Abstract: We explore the implications of a preference ordering for an investor-consumer with a strong preference for keeping consumption above an exogenous social norm, but who is willing to tolerate occasional dips below it. We do this by splicing two CRRA preference orderings, one with high curvature below the norm and the other with low curvature at or above it. We find this formulation appealing for many endowment funds and sovereign wealth funds, including the Norwegian Government Pension Fund Global, which inspired our research. We solve this model analytically as well as numerically and find that annual spending should not only be significantly lower than the expected financial return, but mostly also procyclical. In particular, financial losses should, as a rule, be followed by larger than proportional spending cuts, except when some smoothing is needed to keep spending from falling too far below the social norm. Yet, at very low wealth levels, spending should be kept particularly low in order to build sufficient wealth to raise consumption above the social norm. Financial risk taking should also be modest and procyclical, so that the investor sometimes may want to "buy at the top" and "sell at the bottom". Many of these features are shared by habitformation models and other models with some lower bound for consumption. However, our specification is more flexible and thus more easily adaptable to actual fund management. The nonlinearity of the policy functions may present challenges regarding delegation to professional managers. However, simpler rules of thumb with constant or slowly moving equity share and consumption-wealth ratio can reach almost the same expected discounted utility. However, the constant levels will then look very different from the implications of expected CRRA utility or Epstein-Zin preferences in that consumption is much lower.
    Date: 2022–12
  14. By: Liqui Lung, C. W.
    Abstract: A recent literature shows how a priori identical individuals belonging to different social groups make different choices. This paper proposes a novel explanation for this identity-driven choice behavior. Agents choose whether to undertake a task with a probability of success driven by an ability. They have a noisy perception of this ability and observe social cues that stem from the prevalence of their subgroup among the successful individuals. Although the noise in their perception is unbiased, it has an asymmetric effect on expected utility. This makes it optimal for certain agents to bias their noisy perception with social cues, even when these cues are irrelevant in a Bayesian sense. I show the existence of a stable population equilibrium in which both task allocation and the use of social cues differ between a priori identical subgroups.
    JEL: D81 D91 I24 Z13
    Date: 2022–12–15
  15. By: Fehr, Dietmar; Kübler, Dorothea
    Abstract: We study the endowment effect and expectation-based reference points in the field leveraging the setup of the Socio-Economic Panel. Households receive a small item for taking part in the panel, and we randomly assign respondents either a towel or a notebook, which they can exchange at the end of the interview. We observe a trading rate of 32 percent, consistent with an endowment effect, but no relationship with loss aversion. Manipulating expectations of the exchange opportunity, we find no support for expectation-based reference points. However, trading predicts residential mobility and is related to stock-market participation, i.e., economic decisions that entail parting with existing resources.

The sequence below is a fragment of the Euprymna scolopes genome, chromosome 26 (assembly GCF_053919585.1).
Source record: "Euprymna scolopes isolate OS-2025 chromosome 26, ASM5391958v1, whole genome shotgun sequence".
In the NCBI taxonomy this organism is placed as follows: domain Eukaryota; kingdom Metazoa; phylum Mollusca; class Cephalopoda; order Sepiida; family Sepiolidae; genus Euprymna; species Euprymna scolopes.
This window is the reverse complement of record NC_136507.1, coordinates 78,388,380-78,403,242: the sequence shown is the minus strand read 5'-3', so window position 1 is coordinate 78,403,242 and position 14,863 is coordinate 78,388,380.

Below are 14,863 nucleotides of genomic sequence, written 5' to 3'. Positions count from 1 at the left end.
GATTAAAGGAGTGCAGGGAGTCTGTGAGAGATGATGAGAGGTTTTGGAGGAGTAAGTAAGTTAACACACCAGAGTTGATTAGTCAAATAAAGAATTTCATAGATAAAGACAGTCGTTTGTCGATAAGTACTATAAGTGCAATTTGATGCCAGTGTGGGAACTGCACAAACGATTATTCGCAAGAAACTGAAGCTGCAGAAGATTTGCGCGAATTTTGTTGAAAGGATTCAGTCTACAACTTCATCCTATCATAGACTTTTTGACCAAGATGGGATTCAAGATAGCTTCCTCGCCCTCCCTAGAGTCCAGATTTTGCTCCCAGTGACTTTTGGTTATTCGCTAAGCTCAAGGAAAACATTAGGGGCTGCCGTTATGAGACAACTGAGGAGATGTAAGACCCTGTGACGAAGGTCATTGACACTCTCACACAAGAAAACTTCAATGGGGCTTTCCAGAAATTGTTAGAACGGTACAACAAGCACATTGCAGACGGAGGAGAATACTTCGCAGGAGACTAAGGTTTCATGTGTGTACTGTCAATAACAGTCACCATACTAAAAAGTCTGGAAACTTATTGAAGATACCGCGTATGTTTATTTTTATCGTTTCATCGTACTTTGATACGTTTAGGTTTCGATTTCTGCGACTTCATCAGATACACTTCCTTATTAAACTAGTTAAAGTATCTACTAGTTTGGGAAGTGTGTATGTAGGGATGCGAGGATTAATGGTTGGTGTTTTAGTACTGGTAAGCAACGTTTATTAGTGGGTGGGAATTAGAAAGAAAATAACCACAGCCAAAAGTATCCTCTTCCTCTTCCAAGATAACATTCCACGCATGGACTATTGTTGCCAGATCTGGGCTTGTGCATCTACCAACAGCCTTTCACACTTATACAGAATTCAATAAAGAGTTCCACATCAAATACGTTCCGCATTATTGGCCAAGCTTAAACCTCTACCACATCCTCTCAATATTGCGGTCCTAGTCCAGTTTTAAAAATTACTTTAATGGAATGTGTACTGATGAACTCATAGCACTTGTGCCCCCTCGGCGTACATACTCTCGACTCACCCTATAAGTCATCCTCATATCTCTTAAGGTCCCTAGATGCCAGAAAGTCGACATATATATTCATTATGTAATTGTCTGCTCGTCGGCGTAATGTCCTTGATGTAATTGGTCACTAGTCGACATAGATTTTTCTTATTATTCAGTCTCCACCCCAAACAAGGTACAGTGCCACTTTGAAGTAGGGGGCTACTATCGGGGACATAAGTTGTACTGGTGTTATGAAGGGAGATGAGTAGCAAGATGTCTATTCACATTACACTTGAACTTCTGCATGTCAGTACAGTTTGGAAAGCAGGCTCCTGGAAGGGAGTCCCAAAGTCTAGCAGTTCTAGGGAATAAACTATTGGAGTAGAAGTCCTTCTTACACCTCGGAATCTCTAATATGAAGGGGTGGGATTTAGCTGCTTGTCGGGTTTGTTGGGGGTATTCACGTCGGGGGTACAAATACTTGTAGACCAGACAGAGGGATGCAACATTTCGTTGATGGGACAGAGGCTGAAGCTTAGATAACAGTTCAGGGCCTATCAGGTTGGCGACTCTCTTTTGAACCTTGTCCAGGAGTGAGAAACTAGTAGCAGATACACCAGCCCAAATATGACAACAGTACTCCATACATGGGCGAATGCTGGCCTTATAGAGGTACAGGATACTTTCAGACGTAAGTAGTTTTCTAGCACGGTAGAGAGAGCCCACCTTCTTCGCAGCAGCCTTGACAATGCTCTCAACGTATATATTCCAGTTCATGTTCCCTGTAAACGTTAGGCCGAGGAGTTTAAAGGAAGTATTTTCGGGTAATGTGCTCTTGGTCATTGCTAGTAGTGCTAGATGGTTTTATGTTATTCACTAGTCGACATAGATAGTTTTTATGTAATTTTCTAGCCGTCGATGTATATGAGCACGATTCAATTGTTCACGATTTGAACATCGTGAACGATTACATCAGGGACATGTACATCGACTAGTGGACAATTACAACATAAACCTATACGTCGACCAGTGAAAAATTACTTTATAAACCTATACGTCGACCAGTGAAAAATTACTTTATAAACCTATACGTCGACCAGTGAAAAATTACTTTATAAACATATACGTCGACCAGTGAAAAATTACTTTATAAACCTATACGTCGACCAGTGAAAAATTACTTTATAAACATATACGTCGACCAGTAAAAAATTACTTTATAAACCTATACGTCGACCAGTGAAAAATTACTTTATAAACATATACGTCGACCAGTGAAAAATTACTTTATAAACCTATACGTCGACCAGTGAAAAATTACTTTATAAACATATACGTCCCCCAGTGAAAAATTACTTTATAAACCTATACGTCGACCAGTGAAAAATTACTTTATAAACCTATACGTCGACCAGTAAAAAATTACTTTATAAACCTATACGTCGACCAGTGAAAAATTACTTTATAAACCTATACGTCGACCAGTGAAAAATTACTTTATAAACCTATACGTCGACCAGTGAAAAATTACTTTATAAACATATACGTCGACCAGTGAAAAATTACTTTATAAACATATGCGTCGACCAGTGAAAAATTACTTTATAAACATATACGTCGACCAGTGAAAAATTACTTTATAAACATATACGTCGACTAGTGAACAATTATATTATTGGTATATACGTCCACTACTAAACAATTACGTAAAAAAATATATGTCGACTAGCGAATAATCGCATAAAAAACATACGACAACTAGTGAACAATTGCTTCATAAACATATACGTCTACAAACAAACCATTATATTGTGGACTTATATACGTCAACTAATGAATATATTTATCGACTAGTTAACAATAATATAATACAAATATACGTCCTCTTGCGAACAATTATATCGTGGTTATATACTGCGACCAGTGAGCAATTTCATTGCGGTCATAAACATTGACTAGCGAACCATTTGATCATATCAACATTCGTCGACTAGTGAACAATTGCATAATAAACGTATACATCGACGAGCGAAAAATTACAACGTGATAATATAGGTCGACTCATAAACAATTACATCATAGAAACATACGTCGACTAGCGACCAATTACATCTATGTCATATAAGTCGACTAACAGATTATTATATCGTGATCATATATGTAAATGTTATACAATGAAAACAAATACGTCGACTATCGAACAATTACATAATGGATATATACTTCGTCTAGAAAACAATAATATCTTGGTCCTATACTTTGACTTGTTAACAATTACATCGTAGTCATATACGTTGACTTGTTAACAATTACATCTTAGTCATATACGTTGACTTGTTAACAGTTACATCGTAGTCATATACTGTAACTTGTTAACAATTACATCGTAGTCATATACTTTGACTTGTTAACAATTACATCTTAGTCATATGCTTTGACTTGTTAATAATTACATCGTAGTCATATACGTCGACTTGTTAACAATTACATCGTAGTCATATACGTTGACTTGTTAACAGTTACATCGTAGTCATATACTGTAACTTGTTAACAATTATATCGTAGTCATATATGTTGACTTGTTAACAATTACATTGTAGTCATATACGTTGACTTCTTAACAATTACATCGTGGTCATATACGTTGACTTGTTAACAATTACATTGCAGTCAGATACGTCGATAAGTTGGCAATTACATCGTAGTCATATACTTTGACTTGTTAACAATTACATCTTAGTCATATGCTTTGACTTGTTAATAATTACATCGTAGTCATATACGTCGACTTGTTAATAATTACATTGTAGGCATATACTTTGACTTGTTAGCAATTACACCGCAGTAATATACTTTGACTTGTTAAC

Keywords: exchange asymmetry, reference-dependent preferences, loss aversion, fieldexperiment, SOEP
    JEL: C93 D84 D91
    Date: 2022
  16. By: Duk Gyoo Kim; Max Riegel
    Abstract: This study investigates the influence of gender composition on allocation decisions involving a rank–inequality tradeoff. In a laboratory experiment, participants chose to either alleviate inequality by relinquishing their current relative rank or exacerbate inequality by maintaining their current rank. Two essential features of the experiment are: 1) participants’ relative rank is the outcome of their real-effort performance and luck; 2) participants’ genders are naturally revealed by gender-specific nicknames. We found that female participants are more reluctant to relinquish their current relative rank when the persons ranked below and above them are of the opposite gender. This tendency was less pronounced in the male participants.
    Keywords: gender composition, positional concerns, preferences for redistribution, last-place aversion, perception of luck
    JEL: C91 D63
    Date: 2022
  17. By: Annetta Ho; Sriram Darbha; Yuliya Gorelkina; Alejandro García
    Abstract: Our paper contributes to the discussion about the utility of stablecoins for retail payments through an objective, evidence-based approach that compares stablecoins with traditional retail payment methods. The paper also provides insights that could be useful in the design of central bank digital currencies. We identify the potential benefits, risks and costs of stablecoin arrangements used for retail payments relative to traditional retail payment methods. We select three real-world examples for comparison: (i) a Mastercard credit card payment through a traditional bank; (ii) a Unified Payments Interface fast payment through Paytm (a technology-enabled payments company regulated as a limited-purpose bank); and (iii) a stablecoin retail transaction using USD Coin and a BitPay wallet. We find that certain stablecoin arrangements offer end users greater control of their privacy, facilitate more rapid innovation and have the potential to increase transaction speeds, particularly for cross-border payments. At the same time, stablecoins may provide less consumer protection for fraud, present higher risks to the payment system and to efforts to combat financial crime (partly because of the more nascent regulatory framework), and be costlier relative to traditional payment arrangements. Our findings suggest that stablecoin arrangements do not currently serve as substitutes for the suite of traditional payment arrangements but instead address niche use cases or user segments that value their benefits and can accept their risks or costs.